If you have trouble making eye contact with your audience, I suggest you make every attempt to change that practice. A young lawyer with whom I was working would glance about the room, briefly looking at someone and then immediately glancing at someone else, never actually seeing any of us in his audience. At first, you would think he was making eye contact but as he continued in this pattern, you realized that he saw no one in his audience.

A furtive glance tells your listeners that you have something to hide. At the lectern, it means that:

1. you are not comfortable with public speaking;
2. you are more concerned with your agenda than with the needs of your audience; or,
3. you do not want to acknowledge those who have gone out of their way to be in attendance.

If you have difficulty making eye contact, then rest assured you are not communicating with your listeners: you are spitting out words, hoping to get it over with as quickly as possible.

Now admittedly, if you are addressing a large audience, you will not be able to make eye contact with every individual. By focusing your attention on different parts of the room, however, everyone in that particular area will think that you are looking at them. While you may not be able to meet the gaze of everyone, you will be able to recognize how receptive your audience is to what you are saying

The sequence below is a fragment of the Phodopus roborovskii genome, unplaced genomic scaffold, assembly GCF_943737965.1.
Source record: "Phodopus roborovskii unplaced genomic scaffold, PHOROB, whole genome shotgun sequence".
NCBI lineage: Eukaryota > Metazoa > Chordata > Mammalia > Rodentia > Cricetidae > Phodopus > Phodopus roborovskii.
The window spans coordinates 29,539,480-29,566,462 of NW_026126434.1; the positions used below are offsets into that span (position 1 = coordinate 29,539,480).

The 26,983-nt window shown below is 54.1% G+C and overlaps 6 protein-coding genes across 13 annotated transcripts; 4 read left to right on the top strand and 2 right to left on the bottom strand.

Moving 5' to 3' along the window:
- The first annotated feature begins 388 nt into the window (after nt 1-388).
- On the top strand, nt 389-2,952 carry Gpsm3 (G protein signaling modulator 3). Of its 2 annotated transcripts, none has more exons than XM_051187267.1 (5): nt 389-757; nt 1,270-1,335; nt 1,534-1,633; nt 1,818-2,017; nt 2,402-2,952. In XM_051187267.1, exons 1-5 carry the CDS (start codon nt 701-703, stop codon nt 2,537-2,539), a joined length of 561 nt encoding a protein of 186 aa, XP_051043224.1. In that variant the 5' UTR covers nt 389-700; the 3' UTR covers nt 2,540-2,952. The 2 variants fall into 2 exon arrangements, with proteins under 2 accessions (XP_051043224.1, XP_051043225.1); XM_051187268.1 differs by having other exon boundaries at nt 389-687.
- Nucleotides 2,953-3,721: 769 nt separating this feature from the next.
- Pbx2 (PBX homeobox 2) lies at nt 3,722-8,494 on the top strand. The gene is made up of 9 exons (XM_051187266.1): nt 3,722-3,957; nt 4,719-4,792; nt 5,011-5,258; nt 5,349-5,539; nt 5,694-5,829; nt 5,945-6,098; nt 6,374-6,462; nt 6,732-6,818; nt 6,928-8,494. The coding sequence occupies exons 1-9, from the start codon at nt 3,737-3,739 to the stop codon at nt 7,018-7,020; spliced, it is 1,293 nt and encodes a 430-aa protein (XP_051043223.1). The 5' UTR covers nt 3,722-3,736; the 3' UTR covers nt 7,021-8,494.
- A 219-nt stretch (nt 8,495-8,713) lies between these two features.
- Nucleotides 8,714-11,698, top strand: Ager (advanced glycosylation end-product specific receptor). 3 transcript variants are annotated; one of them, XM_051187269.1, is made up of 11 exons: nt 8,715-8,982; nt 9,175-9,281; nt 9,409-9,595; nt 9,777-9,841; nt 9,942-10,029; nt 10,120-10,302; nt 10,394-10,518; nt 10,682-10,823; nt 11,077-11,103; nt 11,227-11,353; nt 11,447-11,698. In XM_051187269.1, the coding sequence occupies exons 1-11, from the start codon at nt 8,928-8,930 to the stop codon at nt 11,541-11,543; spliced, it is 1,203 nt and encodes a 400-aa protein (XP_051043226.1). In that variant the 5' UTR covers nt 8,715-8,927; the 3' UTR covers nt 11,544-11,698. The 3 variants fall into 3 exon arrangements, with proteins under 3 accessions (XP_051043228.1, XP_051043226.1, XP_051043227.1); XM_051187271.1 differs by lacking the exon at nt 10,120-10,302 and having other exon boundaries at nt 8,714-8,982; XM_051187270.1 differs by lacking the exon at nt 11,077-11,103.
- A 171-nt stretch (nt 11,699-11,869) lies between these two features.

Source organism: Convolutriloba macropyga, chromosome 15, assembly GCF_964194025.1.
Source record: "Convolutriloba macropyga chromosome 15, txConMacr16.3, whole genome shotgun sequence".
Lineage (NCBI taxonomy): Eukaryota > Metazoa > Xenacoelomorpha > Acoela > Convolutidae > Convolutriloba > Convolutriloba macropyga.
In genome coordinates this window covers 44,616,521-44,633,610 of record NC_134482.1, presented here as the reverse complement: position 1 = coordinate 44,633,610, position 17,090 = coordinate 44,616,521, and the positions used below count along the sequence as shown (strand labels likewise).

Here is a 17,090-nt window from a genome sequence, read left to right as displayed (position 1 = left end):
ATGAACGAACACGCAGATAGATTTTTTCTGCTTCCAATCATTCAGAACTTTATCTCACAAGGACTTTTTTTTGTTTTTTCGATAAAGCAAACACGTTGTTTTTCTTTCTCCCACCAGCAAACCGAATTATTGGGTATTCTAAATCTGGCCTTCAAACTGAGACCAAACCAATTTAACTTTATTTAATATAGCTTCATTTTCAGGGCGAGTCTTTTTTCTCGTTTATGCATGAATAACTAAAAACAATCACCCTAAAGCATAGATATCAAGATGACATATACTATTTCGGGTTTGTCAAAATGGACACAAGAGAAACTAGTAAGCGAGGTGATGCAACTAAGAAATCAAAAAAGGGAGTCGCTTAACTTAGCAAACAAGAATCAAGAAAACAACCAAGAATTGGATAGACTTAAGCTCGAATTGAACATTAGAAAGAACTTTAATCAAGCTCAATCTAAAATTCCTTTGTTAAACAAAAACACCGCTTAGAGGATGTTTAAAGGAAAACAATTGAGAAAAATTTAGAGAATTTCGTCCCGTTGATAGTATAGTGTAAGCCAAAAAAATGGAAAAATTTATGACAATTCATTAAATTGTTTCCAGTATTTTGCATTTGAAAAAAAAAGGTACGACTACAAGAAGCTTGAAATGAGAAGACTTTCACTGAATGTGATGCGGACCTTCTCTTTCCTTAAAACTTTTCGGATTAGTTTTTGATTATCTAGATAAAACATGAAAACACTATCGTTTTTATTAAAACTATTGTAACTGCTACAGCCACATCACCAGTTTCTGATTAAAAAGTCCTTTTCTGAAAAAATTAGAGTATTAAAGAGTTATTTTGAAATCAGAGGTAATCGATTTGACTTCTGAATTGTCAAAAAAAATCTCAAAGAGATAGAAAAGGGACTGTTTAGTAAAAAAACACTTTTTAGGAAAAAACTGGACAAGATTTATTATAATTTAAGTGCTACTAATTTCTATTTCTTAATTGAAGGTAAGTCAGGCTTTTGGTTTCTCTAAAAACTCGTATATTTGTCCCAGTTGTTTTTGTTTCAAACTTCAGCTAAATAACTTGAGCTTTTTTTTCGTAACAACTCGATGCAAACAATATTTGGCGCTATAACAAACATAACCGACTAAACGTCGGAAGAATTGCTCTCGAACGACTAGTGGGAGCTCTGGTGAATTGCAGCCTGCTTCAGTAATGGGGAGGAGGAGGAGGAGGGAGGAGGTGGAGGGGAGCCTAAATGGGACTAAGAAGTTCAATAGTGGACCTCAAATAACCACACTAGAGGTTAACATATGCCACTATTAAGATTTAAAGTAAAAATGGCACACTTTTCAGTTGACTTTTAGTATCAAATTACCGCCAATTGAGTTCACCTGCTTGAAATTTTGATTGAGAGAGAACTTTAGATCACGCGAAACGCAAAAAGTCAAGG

Your goal in public speaking is to impart a message but if you are unaware of your audience’s reaction to you, then you are unaware of how your words are being perceived, understood or accepted. And, unless they are verbally responding to you, the only way you can know whether those in attendance are accepting of you or not is by making eye contact with them, just as you would were you having a conversation in your living room.

There is an art to public speaking. A furtive glance, staring at an object on the wall, or keeping your sight above the heads of your audience is not part of that art. Making eye contact is.

Author's Bio: 

The Voice Lady Nancy Daniels offers private, corporate and group workshops in voice and presentation skills as well as Voicing It!, the only video training program on voice improvement. For more information on upcoming workshops, visit Voice Dynamic.

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